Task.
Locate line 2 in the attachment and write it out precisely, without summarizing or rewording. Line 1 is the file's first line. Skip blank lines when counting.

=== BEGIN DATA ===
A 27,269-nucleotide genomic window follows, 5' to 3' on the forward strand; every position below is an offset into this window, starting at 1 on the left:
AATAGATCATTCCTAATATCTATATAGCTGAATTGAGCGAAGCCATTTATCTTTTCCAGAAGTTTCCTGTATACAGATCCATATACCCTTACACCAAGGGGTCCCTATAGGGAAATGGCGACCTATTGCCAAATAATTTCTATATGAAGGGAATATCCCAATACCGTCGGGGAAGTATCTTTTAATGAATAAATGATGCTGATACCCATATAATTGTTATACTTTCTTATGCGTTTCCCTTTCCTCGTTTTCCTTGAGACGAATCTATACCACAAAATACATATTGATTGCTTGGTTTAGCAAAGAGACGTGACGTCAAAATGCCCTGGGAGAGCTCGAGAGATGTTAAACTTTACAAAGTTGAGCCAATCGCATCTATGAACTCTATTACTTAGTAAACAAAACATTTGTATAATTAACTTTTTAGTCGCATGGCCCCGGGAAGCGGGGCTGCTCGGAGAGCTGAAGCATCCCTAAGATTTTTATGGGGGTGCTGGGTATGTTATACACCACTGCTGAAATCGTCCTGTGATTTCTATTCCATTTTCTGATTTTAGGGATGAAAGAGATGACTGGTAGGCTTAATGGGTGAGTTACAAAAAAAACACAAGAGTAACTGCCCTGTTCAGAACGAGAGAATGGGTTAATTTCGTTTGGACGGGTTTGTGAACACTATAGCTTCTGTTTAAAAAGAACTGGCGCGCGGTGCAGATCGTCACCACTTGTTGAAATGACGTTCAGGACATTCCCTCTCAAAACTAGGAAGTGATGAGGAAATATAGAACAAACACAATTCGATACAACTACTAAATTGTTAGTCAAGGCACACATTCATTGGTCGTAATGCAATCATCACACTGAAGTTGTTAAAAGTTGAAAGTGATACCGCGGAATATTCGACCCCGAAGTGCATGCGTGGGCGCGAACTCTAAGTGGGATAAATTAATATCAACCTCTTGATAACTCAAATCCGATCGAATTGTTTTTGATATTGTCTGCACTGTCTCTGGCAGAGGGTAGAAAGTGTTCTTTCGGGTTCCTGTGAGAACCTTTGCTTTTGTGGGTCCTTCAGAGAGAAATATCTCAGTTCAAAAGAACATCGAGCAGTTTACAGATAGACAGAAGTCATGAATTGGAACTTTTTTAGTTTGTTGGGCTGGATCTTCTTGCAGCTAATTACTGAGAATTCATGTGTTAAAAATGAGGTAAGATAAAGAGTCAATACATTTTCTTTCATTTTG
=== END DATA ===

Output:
AATAGATCATTCCTAATATCTATATAGCTGAATTGAGCGAAGCCATTTATCTTTTCCAGAAGTTTCCTGTATACAGATCCATATACCCTTACACCAAGGGGTCCCTATAGGGAAATGGCGACCTATTGCCAAATAATTTCTATATGAAGGGAATATCCCAATACCGTCGGGGAAGTATCTTTTAATGAATAAATGATGCTGATACCCATATAATTGTTATACTTTCTTATGCGTTTCCCTTTCCTCGTTTTCCTTGAGACGAATCTATACCACAAAATACATATTGATTGCTTGGTTTAGCAAAGAGACGTGACGTCAAAATGCCCTGGGAGAGCTCGAGAGATGTTAAACTTTACAAAGTTGAGCCAATCGCATCTATGAACTCTATTACTTAGTAAACAAAACATTTGTATAATTAACTTTTTAGTCGCATGGCCCCGGGAAGCGGGGCTGCTCGGAGAGCTGAAGCATCCCTAAGATTTTTATGGGGGTGCTGGGTATGTTATACACCACTGCTGAAATCGTCCTGTGATTTCTATTCCATTTTCTGATTTTAGGGATGAAAGAGATGACTGGTAGGCTTAATGGGTGAGTTACAAAAAAAACACAAGAGTAACTGCCCTGTTCAGAACGAGAGAATGGGTTAATTTCGTTTGGACGGGTTTGTGAACACTATAGCTTCTGTTTAAAAAGAACTGGCGCGCGGTGCAGATCGTCACCACTTGTTGAAATGACGTTCAGGACATTCCCTCTCAAAACTAGGAAGTGATGAGGAAATATAGAACAAACACAATTCGATACAACTACTAAATTGTTAGTCAAGGCACACATTCATTGGTCGTAATGCAATCATCACACTGAAGTTGTTAAAAGTTGAAAGTGATACCGCGGAATATTCGACCCCGAAGTGCATGCGTGGGCGCGAACTCTAAGTGGGATAAATTAATATCAACCTCTTGATAACTCAAATCCGATCGAATTGTTTTTGATATTGTCTGCACTGTCTCTGGCAGAGGGTAGAAAGTGTTCTTTCGGGTTCCTGTGAGAACCTTTGCTTTTGTGGGTCCTTCAGAGAGAAATATCTCAGTTCAAAAGAACATCGAGCAGTTTACAGATAGACAGAAGTCATGAATTGGAACTTTTTTAGTTTGTTGGGCTGGATCTTCTTGCAGCTAATTACTGAGAATTCATGTGTTAAAAATGAGGTAAGATAAAGAGTCAATACATTTTCTTTCATTTTG